Flat Tax and Fast-Track Visas
The 2017 Italian Finance Bill has introduced an
attractive tax regime for persons wishing to become tax residents in Italy. It
is aimed at high net worth individuals and their relatives. The new law introduces
a remittance-style tax regime and provides that the non-domiciled applicant for
Italian residency status may opt for a new flat rate annual tax of €100,000
(€25,000 for each of the taxpayer’s accompanying relatives) that will shield
all worldwide income and gains from further taxation in Italy. The new system
is available to all persons, regardless of their nationality or domicile, who
have been non-tax resident in Italy during nine of the ten years preceding
their relocation to Italy. The successful applicants will also be entitled to a
Schengen visa for themselves and their resident family members. The regime is a
viable alternative to the similar schemes proposed by the UK, Portugal, Cyprus
Malta and Switzerland.
The Budget also provides two other forms of tax
incentives aimed at persons with specific qualifications who intend to move to
Italy to perform a qualifying activity. These regimes provide for:
a three-year tax
exemption on 90% of remuneration for professors and researchers; or
a five-year tax
exemption on 50% of remuneration for managers and professionals.
New Italian Resident - eligible individuals
Individuals regardless of nationality or domicile that
have not been resident in Italy for tax purposes (according to art. 2 of the Italian
Consolidated Law on Income Tax – TUIR) in at least 9 of the preceding 10 years
are eligible for the flat tax scheme.
Unlike the tax breaks available to
employees and professionals, the Flat Tax scheme does not foresee particular
skills or conditions in relation to the period of stay in Italy.
Flat tax regime and exclusions
The Flat Tax regime provides for a
lump-sum tax of €100,000 per year that substitutes all taxes on foreign assets
and income produced abroad. As a general rule, Italian tax residents are
subject to taxation on worldwide income as well as a wealth tax on foreign
assets. This status will grant an exemption from:
- taxation on income and gains
produced abroad by new non-domiciled residents;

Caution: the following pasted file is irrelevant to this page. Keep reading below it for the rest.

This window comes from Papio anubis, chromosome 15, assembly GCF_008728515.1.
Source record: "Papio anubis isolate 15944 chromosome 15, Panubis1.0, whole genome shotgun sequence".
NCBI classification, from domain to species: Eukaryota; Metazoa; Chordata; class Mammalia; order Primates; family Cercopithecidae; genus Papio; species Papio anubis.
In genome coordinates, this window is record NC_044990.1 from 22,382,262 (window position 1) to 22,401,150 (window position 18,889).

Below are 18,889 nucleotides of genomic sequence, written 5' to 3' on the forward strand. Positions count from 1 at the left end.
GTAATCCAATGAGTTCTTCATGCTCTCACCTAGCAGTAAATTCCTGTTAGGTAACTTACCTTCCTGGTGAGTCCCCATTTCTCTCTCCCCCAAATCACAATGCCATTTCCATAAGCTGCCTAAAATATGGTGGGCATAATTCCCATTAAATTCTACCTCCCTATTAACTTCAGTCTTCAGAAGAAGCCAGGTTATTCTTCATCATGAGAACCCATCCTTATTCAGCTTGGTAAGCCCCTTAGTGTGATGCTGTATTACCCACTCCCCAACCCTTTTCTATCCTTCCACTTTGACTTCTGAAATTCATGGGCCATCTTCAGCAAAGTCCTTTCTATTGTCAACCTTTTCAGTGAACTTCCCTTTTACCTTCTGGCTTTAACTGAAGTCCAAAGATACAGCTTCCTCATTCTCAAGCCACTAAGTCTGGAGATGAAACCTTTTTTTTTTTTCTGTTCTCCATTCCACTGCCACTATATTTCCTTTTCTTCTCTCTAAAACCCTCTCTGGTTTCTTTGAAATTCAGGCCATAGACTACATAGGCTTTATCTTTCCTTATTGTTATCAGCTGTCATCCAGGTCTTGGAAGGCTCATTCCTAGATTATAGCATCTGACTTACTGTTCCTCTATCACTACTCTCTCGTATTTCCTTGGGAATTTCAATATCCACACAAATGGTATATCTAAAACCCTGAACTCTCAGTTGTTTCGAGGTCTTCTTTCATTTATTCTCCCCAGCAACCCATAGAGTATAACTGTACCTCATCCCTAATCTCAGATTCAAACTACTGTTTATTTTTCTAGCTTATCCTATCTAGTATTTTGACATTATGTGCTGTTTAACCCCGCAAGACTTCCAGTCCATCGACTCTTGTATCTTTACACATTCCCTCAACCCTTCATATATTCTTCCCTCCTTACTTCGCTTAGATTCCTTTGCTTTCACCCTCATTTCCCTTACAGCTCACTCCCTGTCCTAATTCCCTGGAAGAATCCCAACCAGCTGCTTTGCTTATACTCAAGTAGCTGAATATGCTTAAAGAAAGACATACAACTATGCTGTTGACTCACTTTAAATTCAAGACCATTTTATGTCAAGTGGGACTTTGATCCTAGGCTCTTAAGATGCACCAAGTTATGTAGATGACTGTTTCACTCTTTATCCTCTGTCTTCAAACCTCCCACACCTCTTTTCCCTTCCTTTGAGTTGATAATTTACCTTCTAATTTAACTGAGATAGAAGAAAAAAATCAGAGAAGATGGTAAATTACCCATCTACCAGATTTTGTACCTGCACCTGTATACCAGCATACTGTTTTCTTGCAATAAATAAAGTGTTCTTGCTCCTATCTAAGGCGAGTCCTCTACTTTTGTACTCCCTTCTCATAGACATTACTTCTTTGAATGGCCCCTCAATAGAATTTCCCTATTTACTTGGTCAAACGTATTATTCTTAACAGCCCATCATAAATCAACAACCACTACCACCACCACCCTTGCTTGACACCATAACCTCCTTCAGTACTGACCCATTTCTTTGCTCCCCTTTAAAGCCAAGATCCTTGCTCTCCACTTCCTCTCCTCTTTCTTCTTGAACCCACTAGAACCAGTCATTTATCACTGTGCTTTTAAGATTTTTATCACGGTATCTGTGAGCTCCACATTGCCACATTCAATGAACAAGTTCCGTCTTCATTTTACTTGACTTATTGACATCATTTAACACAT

- reporting requirements with respect
to the wealth tax
- inheritance and gift tax on foreign
assets (but not on Italian sourced income or assets or capital gains from
“qualifying holdings” realized in the first five fiscal years).
The exclusion of capital gains
arising from the disposal of qualifying holdings realized in the first
five-year period after election is aimed at restricting abuse of the status.
The dividends from qualifying holdings will, however, fall within the scope of
the flat tax regime. Income from foreign sources may be remitted to Italy
without any additional taxation.
Any Italian sourced income will
continue to be taxed on a normal progressive basis.
Individuals opting for the regime may
extend the Flat tax regime to cover some, or all, family members: in this case,
a lump-sum tax of €25,000 is due for each additional person. The definition of
family members is particularly broad and is not limited to a spouse or
Additionally, those intending to opt
for this regime should pay attention to relevant international double tax
treaties and their provisions on residence, partly because the Italian Revenue
Agency may exchange information with countries where the new residents were
To apply for the Flat Tax regime the
non-resident will need to obtain a specific ruling from the Italian tax
authorities for himself and family members (who will be subject to an
additional substitute tax of €25,000 per person). A check-list has been
formulated listing the information to be filed with the application. The
individual can select the foreign jurisdictions to include in the substitute
tax regime (this is the so-called “cherry picking” principle). The Flat tax is
in fact an “umbrella tax” that substitutes the normal taxation that would have
been applicable on the assets or income produced in the countries included in